Prof Dieter Herlach - DLR, Germany
Dieter Herlach studied physics at the RWTH Aachen and received the doctoral degree as Dr. rer. nat. at the same university. He became private lecturer upon an habilitation at the Ruhr-University Bochum RUB. Presently, he is group leader at the Institute of Materials Physics in Space and Senior Scientist of the German Aerospace Center DLR. At the same time, he is full professor in physics at RUB. He has authored over 300 scientific publications in refereed journals. He is author and editor of six books and co-editor of Advanced Engineering Materials. He educated more than 30 PhD students and acted as supervisor of more than 20 diploma thesis works. Dieter Herlach leaded and leads projects of the German Research Foundation, the German Aerospace Center – Space Management, the European Space Agency and was principal investigator of NASA during three spacelab missions. He initiated and coordinated two priority programs of the German Research Foundation (DFG), and was member of the International Advisory Committee of the Int. Conf. of Rapidly Quenched and Metastable Materials. He is honorary professor of three universities and was granted by the Chinese Friendship Award in Beijing in 2000 and the Lee Hsun Lecture award of the Chinese Academy of Sciences in 2007. He chaired the Division of Metal and Materials Physics of the German Physical Society DPG, and is elected member of the council of DPG. He was elected member of the general review committee of DFG, and deputy chairman of the German Society of Materials Science and Engineering.
Crystal nucleation and dendrite growth in undercooled melts
Dieter M. Herlach
Institut für Materialphysik im Weltraum, Deutsches Zentrum für Luft- und Raumfahrt, Germany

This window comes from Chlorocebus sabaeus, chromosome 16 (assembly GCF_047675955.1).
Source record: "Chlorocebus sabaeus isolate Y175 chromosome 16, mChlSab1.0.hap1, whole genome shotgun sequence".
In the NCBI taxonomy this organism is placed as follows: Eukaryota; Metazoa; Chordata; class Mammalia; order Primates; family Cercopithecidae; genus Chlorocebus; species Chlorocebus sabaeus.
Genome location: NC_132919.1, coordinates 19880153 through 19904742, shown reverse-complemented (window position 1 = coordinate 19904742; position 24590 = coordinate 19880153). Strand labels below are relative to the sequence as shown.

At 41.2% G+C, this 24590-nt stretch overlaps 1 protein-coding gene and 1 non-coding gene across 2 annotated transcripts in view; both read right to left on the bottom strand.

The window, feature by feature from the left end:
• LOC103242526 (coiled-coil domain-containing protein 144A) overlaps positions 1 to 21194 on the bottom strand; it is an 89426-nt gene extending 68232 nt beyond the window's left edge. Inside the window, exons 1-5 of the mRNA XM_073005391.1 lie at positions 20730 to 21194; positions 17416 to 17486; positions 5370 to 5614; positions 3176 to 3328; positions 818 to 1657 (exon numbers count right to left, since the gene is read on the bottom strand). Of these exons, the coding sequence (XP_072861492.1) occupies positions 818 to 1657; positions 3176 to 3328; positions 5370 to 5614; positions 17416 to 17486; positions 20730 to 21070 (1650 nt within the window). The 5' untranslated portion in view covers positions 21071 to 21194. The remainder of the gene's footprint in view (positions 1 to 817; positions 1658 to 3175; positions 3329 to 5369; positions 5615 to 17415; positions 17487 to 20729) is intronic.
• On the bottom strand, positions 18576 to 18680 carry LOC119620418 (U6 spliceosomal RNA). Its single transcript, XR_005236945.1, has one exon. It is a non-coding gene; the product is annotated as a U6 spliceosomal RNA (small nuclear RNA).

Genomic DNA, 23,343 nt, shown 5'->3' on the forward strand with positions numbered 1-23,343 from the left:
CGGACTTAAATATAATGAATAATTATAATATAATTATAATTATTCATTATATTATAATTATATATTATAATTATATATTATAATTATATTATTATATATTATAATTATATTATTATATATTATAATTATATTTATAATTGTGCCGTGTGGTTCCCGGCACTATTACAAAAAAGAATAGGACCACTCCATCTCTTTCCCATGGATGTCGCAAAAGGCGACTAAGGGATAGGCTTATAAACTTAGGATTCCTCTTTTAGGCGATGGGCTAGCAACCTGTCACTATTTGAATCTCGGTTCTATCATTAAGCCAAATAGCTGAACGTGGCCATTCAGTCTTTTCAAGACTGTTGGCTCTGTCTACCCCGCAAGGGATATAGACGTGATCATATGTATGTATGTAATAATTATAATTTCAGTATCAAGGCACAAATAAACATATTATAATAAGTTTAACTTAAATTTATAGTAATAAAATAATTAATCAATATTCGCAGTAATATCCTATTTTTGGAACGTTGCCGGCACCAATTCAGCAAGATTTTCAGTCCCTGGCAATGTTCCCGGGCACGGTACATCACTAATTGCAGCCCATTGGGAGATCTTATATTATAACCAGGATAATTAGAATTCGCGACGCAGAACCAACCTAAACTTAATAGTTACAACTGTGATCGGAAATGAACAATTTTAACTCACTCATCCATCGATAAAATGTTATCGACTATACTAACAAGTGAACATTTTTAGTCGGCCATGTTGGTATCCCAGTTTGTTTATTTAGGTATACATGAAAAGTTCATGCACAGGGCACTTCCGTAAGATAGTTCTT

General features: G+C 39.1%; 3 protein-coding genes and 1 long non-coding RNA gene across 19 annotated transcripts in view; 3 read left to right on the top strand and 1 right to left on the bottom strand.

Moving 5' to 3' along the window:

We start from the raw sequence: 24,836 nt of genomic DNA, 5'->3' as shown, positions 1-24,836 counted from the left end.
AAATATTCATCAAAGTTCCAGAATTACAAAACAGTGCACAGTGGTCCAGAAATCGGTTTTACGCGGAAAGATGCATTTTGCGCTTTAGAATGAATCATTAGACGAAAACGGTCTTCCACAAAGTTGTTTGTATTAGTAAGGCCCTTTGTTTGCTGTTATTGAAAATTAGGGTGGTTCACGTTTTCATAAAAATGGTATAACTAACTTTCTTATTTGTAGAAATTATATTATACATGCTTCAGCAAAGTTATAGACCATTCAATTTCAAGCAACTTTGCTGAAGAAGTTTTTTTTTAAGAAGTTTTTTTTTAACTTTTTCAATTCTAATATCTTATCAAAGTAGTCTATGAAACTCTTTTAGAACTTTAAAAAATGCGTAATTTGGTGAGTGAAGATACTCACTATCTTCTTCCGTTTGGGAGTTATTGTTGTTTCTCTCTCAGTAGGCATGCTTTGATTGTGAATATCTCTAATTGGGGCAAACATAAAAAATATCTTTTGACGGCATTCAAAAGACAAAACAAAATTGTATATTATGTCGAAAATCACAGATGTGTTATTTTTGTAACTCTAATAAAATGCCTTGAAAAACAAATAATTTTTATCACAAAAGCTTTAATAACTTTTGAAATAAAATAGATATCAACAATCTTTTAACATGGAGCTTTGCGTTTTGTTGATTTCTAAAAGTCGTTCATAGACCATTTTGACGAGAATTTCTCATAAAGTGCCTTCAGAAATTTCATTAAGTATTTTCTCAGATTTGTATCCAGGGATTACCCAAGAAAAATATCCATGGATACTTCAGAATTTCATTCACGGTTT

An undercooled melt possesses an enhanced free enthalpy that opens up the possibility to crystallize metastable crystalline solids in competition with their stable counterparts. Crystal nucleation selects the crystallographic phase whereas the growth dynamics controls microstructure evolution. We apply containerless processing techniques such as electromagnetic and electrostatic levitation to containerlesss undercool and solidify metallic melts. Owing to the complete avoidance of heterogeneous nucleation on container-walls a large undercooling range becomes accessible with the extra benefit that the freely suspended drop is direct accessible for in situ observation of crystallization far away from equilibrium. The short-range order in undercooled melts of pure metals and alloys is investigated by combining levitation with elastic scattering of high intensity X-ray synchrotron radiation or neutron radiation. These investigations show the preference of icosahedral short-range order in pure metals and quasicrystal forming alloys but not in Zr-based glass forming alloys. Also the onset of magnetic ordering in deeply undercooled Co80Pd20 alloys is demonstrated that stimulates crystal nucleation. Results of investigations of maximum undercoolability on pure zirconium are presented showing the limit of maximum undercoolability set by the onset of homogeneous nucleation. From these results a lower limit of the interfacial energy is estimated and compared with predictions of simulations and theoretical modelling. Nucleation of metastable solid phases is demonstrated in deeply undercooled melts. Metastable phase diagrams are determined by applying energy dispersive X-ray diffraction on levitation processed samples of alloys with varying concentration. Nucleation is followed by crystal growth. In undercooled melts growth takes place as dendritic growth. Rapid dendrite growth velocity V is measured on levitation-processed samples as a function of undercooling ∆T by using high speed video camera technique. Various non-equilibrium phenomena during rapid dendrite growth are experimentally investigated such as solid trapping of solid solutions and disorder trapping of intermetallic alloys. In addition, the grain refinement process in deeply undercooled melts is studied in detail and is analysed within a model of dendrite fragmentation. Measurements of dendrite growth velocity V in melts of glass-forming Cu-Zr alloy are presented showing a maximum in the V(∆T) relation that is reproduced by dendrite growth theory if a temperature dependent diffusion coefficient is taken into consideration. Anomalous growth behaviour of Al-rich Al-Ni alloys is observed such that the growth velocity decreases with increasing undercooling. The influence of convection on dendrite growth is shown by comparative measurements of dendrite growth velocity as a function of undercooling of Al50Ni50 alloy samples processed both by electromagnetic levitation on Earth and in reduced gravity. The influence of forced convection in electromagnetically processed alloy melts is taken into account by introducing thermal and chemical Peclet numbers for fluid flow. Eventually, faceting of a rough interface by convection is presented by measurements of dendrite growth velocities in undercooled melts of Ni2B alloys, which are processed by different techniques which vary in the level of convection.